I pulled down one of my favorites, The Best Light Recipe,  to review the ingredients. However, I felt it still had too much sugar. Each night that I’m at the gym, I pass the time by watching an episode of Alton Brown on the Food Network; great knowledge and entertainment. Recently, he had done a carrot cake recipe, which is probably what sparked this whole thing…so, I flipped to his recipe.

Comparing the two, they were amazingly similar with only two exceptions: CI had more carrots, AB had less sugar. Success! I combined their efforts and I am delighted with the results!

Clickety here for recipe

My suggestions for change

  1. Use one pound of carrots
  2. Use a 9 x 13 cake pan (the double-layer 9″ took seemingly forever to bake)
  3. I grated the carrots by hand
  4. I used my KitchenAid mixer (too lazy to pull out the food processor)
  5. Use the same weight of flour, but King Arthur Flour Organic 100% White Whole Wheat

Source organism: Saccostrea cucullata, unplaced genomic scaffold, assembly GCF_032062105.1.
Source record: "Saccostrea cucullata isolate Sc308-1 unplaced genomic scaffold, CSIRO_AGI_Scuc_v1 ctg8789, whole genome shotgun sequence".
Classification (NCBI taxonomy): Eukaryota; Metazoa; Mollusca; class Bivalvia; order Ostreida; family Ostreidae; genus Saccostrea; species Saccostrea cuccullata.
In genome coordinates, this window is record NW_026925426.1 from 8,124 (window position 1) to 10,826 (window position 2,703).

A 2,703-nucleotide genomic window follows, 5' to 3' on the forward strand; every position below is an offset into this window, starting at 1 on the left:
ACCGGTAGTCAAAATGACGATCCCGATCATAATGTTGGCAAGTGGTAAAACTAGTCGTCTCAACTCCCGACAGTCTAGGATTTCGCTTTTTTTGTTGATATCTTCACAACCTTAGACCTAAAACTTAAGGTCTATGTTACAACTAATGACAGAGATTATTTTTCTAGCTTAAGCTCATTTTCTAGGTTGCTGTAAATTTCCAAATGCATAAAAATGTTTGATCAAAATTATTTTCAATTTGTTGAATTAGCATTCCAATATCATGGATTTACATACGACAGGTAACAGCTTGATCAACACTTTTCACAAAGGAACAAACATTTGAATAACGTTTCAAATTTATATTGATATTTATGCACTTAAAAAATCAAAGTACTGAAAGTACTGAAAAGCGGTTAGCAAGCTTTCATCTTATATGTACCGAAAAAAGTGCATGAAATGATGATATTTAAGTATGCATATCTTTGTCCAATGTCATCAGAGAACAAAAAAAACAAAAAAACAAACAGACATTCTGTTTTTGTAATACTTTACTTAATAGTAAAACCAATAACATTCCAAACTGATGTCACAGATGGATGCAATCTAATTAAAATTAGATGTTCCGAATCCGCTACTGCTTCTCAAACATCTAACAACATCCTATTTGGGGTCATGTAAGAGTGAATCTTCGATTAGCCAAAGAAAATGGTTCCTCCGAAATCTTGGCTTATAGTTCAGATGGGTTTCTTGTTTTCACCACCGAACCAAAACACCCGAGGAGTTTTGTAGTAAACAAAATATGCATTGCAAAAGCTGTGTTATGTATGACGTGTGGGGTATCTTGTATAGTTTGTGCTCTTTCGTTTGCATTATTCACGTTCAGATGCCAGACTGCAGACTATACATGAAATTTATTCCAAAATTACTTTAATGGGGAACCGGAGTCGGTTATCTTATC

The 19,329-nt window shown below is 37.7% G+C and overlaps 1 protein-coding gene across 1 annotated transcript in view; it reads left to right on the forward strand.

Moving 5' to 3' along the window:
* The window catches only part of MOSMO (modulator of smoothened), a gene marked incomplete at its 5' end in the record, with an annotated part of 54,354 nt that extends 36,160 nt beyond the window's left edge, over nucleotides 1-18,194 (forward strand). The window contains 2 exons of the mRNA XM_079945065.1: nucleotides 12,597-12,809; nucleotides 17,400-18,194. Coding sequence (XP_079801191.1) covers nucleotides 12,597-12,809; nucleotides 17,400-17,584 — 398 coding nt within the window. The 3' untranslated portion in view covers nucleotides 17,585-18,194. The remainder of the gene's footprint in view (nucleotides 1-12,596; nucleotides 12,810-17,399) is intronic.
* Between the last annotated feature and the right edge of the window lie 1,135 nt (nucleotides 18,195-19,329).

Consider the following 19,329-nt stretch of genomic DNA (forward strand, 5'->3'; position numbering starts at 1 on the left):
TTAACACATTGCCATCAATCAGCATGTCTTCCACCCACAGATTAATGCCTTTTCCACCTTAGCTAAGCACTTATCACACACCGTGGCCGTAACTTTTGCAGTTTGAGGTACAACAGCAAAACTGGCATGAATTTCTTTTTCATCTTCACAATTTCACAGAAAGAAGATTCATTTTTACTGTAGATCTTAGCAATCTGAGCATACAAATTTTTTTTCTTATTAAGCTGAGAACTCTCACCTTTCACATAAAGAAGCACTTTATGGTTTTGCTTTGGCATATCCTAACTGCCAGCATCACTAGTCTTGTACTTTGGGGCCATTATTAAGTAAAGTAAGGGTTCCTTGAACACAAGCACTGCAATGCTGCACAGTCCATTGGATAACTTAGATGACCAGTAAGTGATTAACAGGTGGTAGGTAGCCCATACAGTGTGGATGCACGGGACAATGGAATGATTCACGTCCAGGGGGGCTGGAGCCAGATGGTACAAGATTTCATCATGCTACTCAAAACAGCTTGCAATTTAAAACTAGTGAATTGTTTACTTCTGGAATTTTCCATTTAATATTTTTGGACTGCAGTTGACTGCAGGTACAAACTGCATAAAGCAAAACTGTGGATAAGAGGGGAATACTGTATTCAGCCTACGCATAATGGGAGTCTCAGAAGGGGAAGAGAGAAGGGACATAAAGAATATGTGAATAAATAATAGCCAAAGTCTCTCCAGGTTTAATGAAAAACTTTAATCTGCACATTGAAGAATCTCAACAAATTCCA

Giver her a try and report back!

Eating local…for the satisfaction of it.

There are many arguments as to why (or why not) to eat local, but I propose to do so for this: straight-up and selfish satisfaction. Yesterday, though only 47º outside, I headed to the local farmer’s market to see many vendors who are proud, passionate, and dedicated to their foods. As they should be—they’re beautiful!

I purchased three things: one dozen eggs, one jar of homegrown and home-canned organic strawberry jam, and another of raspberry. Oh, wait. Four things: and a homemade raspberry-rhubarb pie that was heated in a toaster oven while waiting. Wow.

As I escaped the cold to head back to my car, I was filled with such a joy to have exchanged money with the farmer who gathered the eggs just a few days (if not the same day) earlier. Chatting with the berry grower and canner, and hearing the pride in in his voice as he shared about his process. More than anything…I know where my eggs came from. I know where my jam was grown and processed. And, I know that my money went to a good family.

Breakfast was lovely today.

Baked From Scratch